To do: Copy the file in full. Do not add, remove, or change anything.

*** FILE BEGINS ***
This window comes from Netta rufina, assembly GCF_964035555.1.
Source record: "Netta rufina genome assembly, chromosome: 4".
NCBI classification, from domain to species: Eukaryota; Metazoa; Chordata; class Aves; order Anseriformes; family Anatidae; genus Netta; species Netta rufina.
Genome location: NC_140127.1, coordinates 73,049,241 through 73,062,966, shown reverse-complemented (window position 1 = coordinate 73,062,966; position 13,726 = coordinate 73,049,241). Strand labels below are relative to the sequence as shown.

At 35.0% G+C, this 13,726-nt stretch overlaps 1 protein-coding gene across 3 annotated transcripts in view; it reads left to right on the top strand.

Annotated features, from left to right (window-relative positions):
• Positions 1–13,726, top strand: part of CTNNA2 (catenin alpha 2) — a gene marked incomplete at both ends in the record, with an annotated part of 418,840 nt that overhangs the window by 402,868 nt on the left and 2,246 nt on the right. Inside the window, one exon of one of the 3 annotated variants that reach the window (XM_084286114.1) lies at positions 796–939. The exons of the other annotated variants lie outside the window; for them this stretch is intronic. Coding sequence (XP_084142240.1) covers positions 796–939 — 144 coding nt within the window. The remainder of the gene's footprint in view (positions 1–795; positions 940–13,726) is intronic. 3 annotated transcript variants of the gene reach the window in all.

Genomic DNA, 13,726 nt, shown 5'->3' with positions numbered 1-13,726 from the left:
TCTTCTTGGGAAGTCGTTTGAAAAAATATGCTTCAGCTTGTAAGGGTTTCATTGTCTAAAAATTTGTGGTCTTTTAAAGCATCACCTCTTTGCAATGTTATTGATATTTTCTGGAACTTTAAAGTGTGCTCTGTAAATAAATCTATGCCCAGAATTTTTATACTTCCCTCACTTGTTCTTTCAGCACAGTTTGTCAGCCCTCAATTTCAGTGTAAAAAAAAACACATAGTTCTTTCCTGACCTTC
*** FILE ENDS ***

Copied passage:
This window comes from Netta rufina, assembly GCF_964035555.1.
Source record: "Netta rufina genome assembly, chromosome: 4".
NCBI classification, from domain to species: Eukaryota; Metazoa; Chordata; class Aves; order Anseriformes; family Anatidae; genus Netta; species Netta rufina.
Genome location: NC_140127.1, coordinates 73,049,241 through 73,062,966, shown reverse-complemented (window position 1 = coordinate 73,062,966; position 13,726 = coordinate 73,049,241). Strand labels below are relative to the sequence as shown.

At 35.0% G+C, this 13,726-nt stretch overlaps 1 protein-coding gene across 3 annotated transcripts in view; it reads left to right on the top strand.

Annotated features, from left to right (window-relative positions):
• Positions 1–13,726, top strand: part of CTNNA2 (catenin alpha 2) — a gene marked incomplete at both ends in the record, with an annotated part of 418,840 nt that overhangs the window by 402,868 nt on the left and 2,246 nt on the right. Inside the window, one exon of one of the 3 annotated variants that reach the window (XM_084286114.1) lies at positions 796–939. The exons of the other annotated variants lie outside the window; for them this stretch is intronic. Coding sequence (XP_084142240.1) covers positions 796–939 — 144 coding nt within the window. The remainder of the gene's footprint in view (positions 1–795; positions 940–13,726) is intronic. 3 annotated transcript variants of the gene reach the window in all.

Genomic DNA, 13,726 nt, shown 5'->3' with positions numbered 1-13,726 from the left:
TCTTCTTGGGAAGTCGTTTGAAAAAATATGCTTCAGCTTGTAAGGGTTTCATTGTCTAAAAATTTGTGGTCTTTTAAAGCATCACCTCTTTGCAATGTTATTGATATTTTCTGGAACTTTAAAGTGTGCTCTGTAAATAAATCTATGCCCAGAATTTTTATACTTCCCTCACTTGTTCTTTCAGCACAGTTTGTCAGCCCTCAATTTCAGTGTAAAAAAAAACACATAGTTCTTTCCTGACCTTC